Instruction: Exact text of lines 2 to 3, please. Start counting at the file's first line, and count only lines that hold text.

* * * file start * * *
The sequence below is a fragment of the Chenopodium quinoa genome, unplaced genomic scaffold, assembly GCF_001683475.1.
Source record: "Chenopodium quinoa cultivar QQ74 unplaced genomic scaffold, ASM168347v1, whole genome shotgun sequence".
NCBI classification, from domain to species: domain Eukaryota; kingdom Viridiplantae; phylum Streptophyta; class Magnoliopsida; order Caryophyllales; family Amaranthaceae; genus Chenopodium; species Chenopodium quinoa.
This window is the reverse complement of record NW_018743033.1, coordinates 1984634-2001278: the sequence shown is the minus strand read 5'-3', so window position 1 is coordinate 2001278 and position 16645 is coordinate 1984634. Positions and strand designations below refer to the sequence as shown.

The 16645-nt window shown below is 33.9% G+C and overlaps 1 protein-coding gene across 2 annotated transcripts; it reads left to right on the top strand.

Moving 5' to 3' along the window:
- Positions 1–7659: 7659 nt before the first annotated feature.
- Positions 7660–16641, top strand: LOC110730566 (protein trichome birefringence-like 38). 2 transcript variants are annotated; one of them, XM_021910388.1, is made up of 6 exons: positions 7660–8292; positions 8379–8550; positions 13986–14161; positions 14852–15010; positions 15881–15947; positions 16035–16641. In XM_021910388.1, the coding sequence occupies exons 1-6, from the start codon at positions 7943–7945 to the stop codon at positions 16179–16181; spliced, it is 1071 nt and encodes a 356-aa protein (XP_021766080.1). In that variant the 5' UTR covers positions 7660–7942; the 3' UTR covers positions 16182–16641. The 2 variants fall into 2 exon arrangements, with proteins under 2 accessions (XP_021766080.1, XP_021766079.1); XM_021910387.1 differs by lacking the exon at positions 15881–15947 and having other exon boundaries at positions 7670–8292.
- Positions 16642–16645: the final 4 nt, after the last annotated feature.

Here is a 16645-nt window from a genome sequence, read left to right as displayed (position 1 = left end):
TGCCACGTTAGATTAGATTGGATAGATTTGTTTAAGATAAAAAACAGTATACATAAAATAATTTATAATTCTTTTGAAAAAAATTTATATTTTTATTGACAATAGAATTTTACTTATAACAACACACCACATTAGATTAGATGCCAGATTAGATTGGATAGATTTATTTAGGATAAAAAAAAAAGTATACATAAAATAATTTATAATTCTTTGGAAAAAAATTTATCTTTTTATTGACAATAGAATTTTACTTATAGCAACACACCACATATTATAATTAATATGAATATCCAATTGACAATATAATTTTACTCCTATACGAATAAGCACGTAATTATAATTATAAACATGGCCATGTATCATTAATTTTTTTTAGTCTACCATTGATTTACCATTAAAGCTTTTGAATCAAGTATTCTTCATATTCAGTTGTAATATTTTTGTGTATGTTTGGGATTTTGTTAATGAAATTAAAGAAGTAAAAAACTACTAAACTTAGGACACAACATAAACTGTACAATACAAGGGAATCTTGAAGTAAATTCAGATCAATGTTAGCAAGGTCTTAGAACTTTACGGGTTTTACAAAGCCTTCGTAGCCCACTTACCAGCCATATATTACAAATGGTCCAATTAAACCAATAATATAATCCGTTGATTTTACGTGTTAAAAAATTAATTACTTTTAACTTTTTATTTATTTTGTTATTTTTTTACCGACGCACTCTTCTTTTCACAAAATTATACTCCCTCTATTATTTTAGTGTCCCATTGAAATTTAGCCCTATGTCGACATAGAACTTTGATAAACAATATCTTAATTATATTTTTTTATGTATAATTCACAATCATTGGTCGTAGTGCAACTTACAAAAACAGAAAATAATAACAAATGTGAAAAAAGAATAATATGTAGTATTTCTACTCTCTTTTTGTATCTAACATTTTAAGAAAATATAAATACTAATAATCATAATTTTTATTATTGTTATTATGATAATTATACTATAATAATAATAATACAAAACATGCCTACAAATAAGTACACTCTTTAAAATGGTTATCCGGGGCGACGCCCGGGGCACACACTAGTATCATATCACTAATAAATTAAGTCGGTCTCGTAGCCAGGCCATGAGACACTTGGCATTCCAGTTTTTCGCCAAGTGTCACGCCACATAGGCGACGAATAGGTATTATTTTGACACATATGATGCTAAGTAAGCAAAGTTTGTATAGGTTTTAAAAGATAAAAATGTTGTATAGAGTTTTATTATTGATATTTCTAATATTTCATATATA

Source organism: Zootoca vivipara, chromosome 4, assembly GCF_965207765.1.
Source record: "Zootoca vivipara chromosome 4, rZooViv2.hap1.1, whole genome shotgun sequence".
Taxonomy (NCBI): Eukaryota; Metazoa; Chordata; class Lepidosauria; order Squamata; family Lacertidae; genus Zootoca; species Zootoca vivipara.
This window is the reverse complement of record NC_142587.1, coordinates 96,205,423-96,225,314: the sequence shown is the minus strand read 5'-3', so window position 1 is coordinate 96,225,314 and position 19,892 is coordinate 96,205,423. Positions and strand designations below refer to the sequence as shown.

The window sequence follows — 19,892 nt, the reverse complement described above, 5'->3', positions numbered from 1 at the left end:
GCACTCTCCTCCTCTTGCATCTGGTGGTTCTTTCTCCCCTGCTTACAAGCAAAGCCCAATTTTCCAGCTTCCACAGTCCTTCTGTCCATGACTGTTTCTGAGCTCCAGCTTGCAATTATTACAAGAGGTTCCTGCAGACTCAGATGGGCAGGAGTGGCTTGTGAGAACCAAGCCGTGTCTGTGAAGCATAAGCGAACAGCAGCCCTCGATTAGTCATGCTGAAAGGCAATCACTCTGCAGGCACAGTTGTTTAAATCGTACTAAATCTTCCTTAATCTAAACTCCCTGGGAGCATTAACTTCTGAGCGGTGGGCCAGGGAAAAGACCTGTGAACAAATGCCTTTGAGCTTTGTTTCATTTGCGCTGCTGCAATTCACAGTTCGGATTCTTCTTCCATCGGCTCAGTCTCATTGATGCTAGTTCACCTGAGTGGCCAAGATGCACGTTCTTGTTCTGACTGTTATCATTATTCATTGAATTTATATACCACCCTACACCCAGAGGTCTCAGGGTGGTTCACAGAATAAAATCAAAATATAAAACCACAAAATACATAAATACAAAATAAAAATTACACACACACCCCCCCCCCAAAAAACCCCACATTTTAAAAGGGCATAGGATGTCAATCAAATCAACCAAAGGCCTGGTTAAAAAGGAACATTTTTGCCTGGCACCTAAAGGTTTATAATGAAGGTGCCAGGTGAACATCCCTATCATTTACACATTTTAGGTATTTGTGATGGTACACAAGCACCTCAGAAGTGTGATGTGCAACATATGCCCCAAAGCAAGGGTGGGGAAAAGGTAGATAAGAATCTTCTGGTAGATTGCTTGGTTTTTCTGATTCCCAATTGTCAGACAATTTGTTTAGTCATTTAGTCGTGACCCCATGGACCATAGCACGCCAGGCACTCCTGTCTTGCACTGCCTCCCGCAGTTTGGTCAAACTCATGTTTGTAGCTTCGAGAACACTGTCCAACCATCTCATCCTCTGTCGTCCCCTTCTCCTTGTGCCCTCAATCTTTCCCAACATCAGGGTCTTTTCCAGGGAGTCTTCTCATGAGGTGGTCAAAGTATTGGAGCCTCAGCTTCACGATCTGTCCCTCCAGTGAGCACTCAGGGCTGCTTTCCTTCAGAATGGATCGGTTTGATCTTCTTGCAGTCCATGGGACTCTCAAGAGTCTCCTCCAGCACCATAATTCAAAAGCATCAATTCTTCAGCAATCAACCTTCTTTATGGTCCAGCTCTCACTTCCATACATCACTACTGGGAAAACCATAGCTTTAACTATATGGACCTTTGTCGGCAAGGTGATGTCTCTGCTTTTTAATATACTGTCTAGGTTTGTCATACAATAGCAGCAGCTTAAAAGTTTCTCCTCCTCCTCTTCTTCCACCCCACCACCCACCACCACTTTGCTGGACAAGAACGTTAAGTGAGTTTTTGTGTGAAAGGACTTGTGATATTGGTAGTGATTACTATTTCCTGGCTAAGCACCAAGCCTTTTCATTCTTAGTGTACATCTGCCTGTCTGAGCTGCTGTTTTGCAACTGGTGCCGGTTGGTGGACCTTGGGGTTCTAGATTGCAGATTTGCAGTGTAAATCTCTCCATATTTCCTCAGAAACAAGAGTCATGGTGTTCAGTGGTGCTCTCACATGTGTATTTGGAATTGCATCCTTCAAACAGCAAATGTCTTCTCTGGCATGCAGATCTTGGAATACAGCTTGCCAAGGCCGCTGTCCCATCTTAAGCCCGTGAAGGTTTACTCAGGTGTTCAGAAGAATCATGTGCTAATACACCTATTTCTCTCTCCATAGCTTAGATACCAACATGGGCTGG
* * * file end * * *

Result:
Source record: "Chenopodium quinoa cultivar QQ74 unplaced genomic scaffold, ASM168347v1, whole genome shotgun sequence".
NCBI classification, from domain to species: domain Eukaryota; kingdom Viridiplantae; phylum Streptophyta; class Magnoliopsida; order Caryophyllales; family Amaranthaceae; genus Chenopodium; species Chenopodium quinoa.